Let food be thy medicine and medicine be thy food. ~Hippocrates
Diet is one of the most influential factors affecting our health and it is also one that we have the most control over. With proper diet and lifestyle we can recover from diseases quicker, but also avoid illness altogether.
Good nutrition is the foundation of good health. Everyone needs four basic nutrients: water, carbohydrates, proteins and fats-as well as vitamins, minerals, and micronutrients. To be able to choose the proper foods and better understand why those foods should be supported with supplements, you need to have a clear idea of the components of a healthy diet.
According to Eastern Nutrition Principles every food has an affect on the body. Foods are described by flavor and nature. Foods can be either hot, warm, neutral cool or cold in nature. The flavors are normally broken into six groups; sour, bitter, sweet, spicy, salty, and bland. Each of these flavors has an affinity for specific organs and Qi pathways. Eating the right foods according to your body type and health concerns can help your body recover from problems as well as keep you from becoming ill.
In China, the concept of “functional food” (that is food offering therapeutic benefits apart from nutrition) dates back 4000 years. Functional foods usually contain significant levels of biologically active components, which boost a person’s physical and physiological well being.
Healing with Foods
The foods not only provide the nutrients that the body needs, but also cure or relieve the problem via their therapeutic actions.
TCM diagnosis and therapy are based on differentiating symptoms and signs, and this is incorporated into the selection of functional foods. Specific groups of signs and symptoms indicate specific treatment protocols.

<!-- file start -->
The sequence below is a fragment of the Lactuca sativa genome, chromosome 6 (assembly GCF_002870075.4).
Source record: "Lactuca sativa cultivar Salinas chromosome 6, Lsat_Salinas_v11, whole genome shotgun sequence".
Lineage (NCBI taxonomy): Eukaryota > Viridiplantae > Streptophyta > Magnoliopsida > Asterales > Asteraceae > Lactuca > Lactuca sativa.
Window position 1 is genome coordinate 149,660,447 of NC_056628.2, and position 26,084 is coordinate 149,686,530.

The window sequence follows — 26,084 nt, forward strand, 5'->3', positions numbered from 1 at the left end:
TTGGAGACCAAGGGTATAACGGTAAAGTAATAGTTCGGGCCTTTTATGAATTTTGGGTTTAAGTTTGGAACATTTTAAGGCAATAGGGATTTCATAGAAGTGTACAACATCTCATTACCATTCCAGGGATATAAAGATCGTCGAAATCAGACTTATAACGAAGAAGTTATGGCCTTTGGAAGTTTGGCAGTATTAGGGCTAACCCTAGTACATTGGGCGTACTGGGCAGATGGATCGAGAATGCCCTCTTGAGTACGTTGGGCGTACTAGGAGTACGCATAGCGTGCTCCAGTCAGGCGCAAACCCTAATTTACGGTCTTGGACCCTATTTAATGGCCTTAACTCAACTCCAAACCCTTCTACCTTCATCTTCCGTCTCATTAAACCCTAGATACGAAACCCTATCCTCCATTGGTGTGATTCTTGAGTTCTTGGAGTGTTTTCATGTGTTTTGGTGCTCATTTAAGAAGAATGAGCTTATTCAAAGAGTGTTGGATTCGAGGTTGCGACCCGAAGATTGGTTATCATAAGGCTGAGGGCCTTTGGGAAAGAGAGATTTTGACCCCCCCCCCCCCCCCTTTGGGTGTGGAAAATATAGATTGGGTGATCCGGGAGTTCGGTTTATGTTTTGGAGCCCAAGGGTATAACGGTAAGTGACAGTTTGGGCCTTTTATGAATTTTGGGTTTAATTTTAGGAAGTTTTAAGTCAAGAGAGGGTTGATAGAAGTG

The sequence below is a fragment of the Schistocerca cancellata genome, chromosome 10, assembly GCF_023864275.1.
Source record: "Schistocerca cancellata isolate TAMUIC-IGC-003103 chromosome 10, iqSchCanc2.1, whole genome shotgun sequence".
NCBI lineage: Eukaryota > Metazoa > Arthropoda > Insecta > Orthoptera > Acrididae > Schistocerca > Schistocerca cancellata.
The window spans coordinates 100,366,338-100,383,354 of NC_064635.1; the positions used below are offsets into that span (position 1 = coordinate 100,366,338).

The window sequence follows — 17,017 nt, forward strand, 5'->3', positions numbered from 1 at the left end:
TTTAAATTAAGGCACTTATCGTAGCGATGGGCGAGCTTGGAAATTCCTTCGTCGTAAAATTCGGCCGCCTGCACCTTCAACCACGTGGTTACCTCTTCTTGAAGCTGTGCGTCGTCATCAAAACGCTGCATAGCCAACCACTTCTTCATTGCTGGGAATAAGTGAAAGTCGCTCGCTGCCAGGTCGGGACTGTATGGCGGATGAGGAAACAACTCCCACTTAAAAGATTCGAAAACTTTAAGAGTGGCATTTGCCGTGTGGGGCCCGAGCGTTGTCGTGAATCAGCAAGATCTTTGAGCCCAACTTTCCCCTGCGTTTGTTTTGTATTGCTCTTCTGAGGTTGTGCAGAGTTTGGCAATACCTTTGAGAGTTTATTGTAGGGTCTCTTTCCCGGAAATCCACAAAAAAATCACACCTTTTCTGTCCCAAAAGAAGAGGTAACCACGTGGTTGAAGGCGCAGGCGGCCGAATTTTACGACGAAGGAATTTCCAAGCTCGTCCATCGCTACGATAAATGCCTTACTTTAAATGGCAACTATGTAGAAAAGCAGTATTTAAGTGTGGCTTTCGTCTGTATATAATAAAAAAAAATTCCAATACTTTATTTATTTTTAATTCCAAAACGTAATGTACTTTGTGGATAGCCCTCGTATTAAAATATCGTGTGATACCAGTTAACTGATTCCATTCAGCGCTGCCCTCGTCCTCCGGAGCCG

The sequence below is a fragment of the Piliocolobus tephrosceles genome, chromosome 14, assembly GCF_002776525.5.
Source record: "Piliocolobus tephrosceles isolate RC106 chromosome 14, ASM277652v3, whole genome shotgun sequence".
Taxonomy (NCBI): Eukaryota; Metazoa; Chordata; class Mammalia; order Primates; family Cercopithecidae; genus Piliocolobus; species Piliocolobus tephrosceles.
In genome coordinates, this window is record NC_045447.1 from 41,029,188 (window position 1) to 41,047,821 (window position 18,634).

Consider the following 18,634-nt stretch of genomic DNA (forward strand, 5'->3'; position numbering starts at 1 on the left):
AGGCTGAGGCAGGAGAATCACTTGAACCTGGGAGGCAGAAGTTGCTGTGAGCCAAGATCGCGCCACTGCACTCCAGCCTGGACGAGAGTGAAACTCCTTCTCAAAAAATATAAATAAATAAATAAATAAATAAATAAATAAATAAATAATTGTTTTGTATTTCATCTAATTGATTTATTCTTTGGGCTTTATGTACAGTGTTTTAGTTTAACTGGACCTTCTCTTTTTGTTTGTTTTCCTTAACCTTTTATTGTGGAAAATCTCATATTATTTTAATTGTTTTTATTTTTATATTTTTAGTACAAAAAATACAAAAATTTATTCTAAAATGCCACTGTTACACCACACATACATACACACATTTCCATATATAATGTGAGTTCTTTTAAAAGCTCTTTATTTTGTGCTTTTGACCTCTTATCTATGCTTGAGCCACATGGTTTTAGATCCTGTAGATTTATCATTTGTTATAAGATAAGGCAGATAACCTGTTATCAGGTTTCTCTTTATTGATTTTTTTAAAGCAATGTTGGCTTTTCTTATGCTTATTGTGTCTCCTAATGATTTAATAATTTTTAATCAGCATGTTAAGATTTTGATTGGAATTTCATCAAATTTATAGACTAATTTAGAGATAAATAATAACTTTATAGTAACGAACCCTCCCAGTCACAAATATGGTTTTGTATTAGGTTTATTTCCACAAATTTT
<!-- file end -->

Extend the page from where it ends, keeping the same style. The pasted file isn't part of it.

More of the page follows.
Supporting Yin: When the yin is strong, all body processes are “well-oiled” and we have a good reserve of fine quality nutrients to build new tissues and repair and maintain our bodies. The key for restoring and supporting our yin is rest.
Supporting Yang: Which is the fire of our body. All the processes require heat. We can support this process by keeping warm and moving. When yang is deficient we need to avoid too much cold food and liquid into our bodies as this puts out the digestive fire. Instead we need to flavor foods and cooking methods that warms up.
Supporting Qi: We make it by combining food ad air. Our ability to make Qi will depend partly on our physical constitution, partly on our lifestyle. Simple- our Qi is our available energy. To support and increase Qi we need to eat foods which release energy steadily into our system. This quality is described as complex carbohydrates which are sources of energy.
Supporting Blood: Which nourishes our muscles, organs, brain, etc. Our ability to produce blood is strengthened by maintaining a balance between rest and physical activity. A diet rich in fresh vegetables, dark greens is essential. As all food forms the basis of blood, we say : Eat well and widely!